BENNISH: No, I have not. And you know, like I -- like you said, and I would like to reiterate that, this is 20 minutes -- most people are not listening to the entire tape, and this is 20 minutes out of a 50-minute class, and the rest of the class provides the balance.
LAUER: The family here -- the student's family -- didn't go to the school board with this tape. They went --
BENNISH: They never -- they never contacted me. They have still never contacted me with any type of concerns.
LAUER: They basically shopped it around to conservative media outlets, and when they finally released it to one, it created an uproar. And on the tape, you can hear Sean Allen asking you questions that seem to be egging you on a little bit. Do you feel you were set up?
BENNISH: Well, you know, the lecture initially was an introduction to world geography, and we were covering very, you know, stereotypical terms like mental mapping and cultural landscapes. And I was receiving questions from Sean as well as from other students, trying to get me to respond to the State of the Union address that was the night before, and I explained to the students that in the case of the State of the Union, this is applicable to a world geography class, because for many people around the world, this speech might impact their lives more so than the speeches that their own--own leaders give.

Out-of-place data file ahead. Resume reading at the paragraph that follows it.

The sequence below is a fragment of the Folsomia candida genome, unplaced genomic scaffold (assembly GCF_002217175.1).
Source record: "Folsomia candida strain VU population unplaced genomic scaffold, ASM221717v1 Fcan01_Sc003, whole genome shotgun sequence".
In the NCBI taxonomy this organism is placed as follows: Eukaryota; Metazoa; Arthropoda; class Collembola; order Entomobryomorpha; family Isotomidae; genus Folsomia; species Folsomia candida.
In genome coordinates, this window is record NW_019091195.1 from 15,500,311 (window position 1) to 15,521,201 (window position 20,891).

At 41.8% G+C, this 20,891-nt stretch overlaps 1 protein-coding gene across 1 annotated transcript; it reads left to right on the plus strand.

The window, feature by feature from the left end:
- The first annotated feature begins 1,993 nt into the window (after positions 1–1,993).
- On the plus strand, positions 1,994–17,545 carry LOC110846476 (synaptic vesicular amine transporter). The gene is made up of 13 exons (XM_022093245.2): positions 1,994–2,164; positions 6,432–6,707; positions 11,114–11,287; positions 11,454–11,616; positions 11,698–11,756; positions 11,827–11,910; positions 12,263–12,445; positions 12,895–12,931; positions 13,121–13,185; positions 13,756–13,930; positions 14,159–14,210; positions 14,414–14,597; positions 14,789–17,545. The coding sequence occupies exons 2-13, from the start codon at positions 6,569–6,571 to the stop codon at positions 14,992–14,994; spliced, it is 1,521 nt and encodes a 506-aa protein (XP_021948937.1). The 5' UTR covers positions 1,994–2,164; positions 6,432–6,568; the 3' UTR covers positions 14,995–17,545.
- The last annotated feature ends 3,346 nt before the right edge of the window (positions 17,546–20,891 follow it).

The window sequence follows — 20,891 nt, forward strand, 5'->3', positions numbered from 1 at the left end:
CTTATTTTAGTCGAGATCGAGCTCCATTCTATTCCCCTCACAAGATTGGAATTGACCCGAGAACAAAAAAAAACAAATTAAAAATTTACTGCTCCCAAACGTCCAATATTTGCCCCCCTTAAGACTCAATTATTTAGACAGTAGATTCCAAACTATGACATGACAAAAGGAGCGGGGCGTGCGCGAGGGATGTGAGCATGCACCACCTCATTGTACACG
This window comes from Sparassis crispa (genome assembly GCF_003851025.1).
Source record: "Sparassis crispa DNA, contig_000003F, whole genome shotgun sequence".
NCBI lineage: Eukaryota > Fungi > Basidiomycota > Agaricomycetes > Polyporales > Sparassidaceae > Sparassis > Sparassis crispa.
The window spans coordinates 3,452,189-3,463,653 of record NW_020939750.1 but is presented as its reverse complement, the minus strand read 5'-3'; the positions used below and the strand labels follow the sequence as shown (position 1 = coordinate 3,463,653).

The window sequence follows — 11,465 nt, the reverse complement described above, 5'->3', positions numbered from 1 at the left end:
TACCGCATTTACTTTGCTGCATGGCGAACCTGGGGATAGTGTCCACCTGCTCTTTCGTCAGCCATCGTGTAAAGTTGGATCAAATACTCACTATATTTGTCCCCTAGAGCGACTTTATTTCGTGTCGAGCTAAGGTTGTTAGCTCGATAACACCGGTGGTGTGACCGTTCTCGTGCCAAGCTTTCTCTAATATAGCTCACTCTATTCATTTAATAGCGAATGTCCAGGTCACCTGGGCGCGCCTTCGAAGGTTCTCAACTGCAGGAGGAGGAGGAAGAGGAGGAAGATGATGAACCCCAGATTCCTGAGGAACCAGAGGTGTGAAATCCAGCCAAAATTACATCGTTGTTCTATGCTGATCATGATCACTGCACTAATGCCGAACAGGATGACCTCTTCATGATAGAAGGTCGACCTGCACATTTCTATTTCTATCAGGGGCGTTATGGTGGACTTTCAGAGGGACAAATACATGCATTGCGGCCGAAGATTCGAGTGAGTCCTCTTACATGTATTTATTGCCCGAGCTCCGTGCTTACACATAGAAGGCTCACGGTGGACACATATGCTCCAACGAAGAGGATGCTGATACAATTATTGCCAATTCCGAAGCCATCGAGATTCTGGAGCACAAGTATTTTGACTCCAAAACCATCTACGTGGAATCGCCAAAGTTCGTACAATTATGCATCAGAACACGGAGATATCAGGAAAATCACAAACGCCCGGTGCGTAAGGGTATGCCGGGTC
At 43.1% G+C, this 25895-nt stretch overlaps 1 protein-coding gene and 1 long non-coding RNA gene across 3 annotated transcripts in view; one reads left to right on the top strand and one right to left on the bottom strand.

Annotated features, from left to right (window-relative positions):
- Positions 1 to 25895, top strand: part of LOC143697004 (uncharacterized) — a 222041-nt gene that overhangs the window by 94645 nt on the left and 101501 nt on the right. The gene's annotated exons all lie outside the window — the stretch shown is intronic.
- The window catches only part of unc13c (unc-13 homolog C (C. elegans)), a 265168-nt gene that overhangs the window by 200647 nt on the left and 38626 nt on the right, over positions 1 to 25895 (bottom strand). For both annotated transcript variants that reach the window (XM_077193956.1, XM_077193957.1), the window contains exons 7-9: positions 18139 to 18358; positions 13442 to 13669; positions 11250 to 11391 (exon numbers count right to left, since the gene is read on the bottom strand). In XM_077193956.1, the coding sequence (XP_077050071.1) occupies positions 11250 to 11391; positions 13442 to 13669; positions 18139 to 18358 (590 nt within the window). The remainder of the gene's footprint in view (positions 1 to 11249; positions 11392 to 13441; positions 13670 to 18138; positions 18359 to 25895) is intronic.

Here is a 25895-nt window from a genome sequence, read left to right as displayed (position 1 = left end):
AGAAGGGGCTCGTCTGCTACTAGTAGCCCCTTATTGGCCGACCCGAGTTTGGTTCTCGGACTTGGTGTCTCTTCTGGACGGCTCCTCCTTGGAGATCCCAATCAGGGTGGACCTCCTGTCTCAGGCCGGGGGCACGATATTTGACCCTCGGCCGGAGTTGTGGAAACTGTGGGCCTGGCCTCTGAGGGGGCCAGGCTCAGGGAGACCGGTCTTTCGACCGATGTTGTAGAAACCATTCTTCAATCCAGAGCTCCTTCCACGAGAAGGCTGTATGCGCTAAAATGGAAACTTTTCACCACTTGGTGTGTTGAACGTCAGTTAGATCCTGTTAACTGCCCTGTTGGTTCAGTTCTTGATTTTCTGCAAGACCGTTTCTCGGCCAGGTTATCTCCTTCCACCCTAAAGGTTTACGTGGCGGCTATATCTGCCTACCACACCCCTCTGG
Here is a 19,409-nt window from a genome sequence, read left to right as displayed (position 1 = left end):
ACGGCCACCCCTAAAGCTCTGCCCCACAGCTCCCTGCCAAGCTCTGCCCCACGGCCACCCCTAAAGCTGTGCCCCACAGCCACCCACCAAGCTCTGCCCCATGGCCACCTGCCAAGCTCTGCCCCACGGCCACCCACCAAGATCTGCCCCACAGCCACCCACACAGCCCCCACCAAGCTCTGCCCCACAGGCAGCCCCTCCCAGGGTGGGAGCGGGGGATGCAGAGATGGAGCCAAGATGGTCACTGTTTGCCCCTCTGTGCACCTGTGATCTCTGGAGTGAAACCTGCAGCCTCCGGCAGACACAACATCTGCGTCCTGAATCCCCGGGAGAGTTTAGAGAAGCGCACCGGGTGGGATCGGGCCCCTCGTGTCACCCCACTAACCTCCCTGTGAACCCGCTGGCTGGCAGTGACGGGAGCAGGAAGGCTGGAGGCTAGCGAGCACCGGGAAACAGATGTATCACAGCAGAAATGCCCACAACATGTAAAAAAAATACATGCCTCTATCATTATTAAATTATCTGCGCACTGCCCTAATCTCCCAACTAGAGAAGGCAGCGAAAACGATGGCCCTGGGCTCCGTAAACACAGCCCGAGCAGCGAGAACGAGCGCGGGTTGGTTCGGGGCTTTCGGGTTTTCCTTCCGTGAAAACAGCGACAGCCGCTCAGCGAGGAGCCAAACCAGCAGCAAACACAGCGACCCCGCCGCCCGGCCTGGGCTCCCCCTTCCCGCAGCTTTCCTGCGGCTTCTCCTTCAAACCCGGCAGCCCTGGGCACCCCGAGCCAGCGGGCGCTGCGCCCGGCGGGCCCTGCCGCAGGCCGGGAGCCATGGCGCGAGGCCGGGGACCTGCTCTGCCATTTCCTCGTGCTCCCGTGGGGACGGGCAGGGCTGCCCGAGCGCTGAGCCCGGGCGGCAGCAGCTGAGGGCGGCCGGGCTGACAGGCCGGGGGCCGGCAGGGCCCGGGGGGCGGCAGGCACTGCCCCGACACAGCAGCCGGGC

LAUER: And after the portion that we've heard, you did say something else, and I want to -- in fairness -- play that portion as well.
BENNISH [from audiotape]: I am not in any way implying that you should agree with me. I don't even know if I'm necessarily taking a position. But what I'm trying to get you to do is to think, all right, that -- about these issues more in depth, you know, and not just to take things from the surface. And I'm glad you asked all your questions, because they're all very good, legitimate questions. And hopefully that allows other people to begin to think about some of those things, too.